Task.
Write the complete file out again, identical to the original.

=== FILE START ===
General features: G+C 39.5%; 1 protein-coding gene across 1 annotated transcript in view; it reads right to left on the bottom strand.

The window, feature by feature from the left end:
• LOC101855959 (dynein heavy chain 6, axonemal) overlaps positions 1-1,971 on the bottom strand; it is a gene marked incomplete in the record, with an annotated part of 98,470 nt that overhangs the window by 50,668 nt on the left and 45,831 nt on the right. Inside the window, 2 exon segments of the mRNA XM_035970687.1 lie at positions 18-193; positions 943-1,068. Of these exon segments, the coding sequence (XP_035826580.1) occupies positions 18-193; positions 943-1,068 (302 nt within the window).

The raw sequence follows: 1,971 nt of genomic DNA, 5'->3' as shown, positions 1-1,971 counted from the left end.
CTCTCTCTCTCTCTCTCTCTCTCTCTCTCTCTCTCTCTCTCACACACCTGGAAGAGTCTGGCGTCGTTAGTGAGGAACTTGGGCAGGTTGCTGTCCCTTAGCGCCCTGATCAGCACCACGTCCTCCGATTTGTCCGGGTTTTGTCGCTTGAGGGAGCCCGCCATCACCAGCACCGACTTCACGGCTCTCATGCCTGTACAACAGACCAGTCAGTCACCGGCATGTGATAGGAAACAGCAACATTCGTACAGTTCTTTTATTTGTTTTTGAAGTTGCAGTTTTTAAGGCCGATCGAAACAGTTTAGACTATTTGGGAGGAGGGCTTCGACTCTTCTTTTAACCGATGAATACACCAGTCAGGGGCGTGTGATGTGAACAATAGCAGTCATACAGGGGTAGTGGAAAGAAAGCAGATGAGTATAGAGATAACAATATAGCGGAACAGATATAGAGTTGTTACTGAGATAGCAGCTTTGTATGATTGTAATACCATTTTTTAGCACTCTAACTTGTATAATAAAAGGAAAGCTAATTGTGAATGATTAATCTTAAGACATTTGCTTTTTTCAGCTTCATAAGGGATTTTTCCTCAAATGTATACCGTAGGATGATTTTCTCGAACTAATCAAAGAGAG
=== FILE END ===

General features: G+C 39.5%; 1 protein-coding gene across 1 annotated transcript in view; it reads right to left on the bottom strand.

The window, feature by feature from the left end:
• LOC101855959 (dynein heavy chain 6, axonemal) overlaps positions 1-1,971 on the bottom strand; it is a gene marked incomplete in the record, with an annotated part of 98,470 nt that overhangs the window by 50,668 nt on the left and 45,831 nt on the right. Inside the window, 2 exon segments of the mRNA XM_035970687.1 lie at positions 18-193; positions 943-1,068. Of these exon segments, the coding sequence (XP_035826580.1) occupies positions 18-193; positions 943-1,068 (302 nt within the window).

The raw sequence follows: 1,971 nt of genomic DNA, 5'->3' as shown, positions 1-1,971 counted from the left end.
CTCTCTCTCTCTCTCTCTCTCTCTCTCTCTCTCTCTCTCTCACACACCTGGAAGAGTCTGGCGTCGTTAGTGAGGAACTTGGGCAGGTTGCTGTCCCTTAGCGCCCTGATCAGCACCACGTCCTCCGATTTGTCCGGGTTTTGTCGCTTGAGGGAGCCCGCCATCACCAGCACCGACTTCACGGCTCTCATGCCTGTACAACAGACCAGTCAGTCACCGGCATGTGATAGGAAACAGCAACATTCGTACAGTTCTTTTATTTGTTTTTGAAGTTGCAGTTTTTAAGGCCGATCGAAACAGTTTAGACTATTTGGGAGGAGGGCTTCGACTCTTCTTTTAACCGATGAATACACCAGTCAGGGGCGTGTGATGTGAACAATAGCAGTCATACAGGGGTAGTGGAAAGAAAGCAGATGAGTATAGAGATAACAATATAGCGGAACAGATATAGAGTTGTTACTGAGATAGCAGCTTTGTATGATTGTAATACCATTTTTTAGCACTCTAACTTGTATAATAAAAGGAAAGCTAATTGTGAATGATTAATCTTAAGACATTTGCTTTTTTCAGCTTCATAAGGGATTTTTCCTCAAATGTATACCGTAGGATGATTTTCTCGAACTAATCAAAGAGAG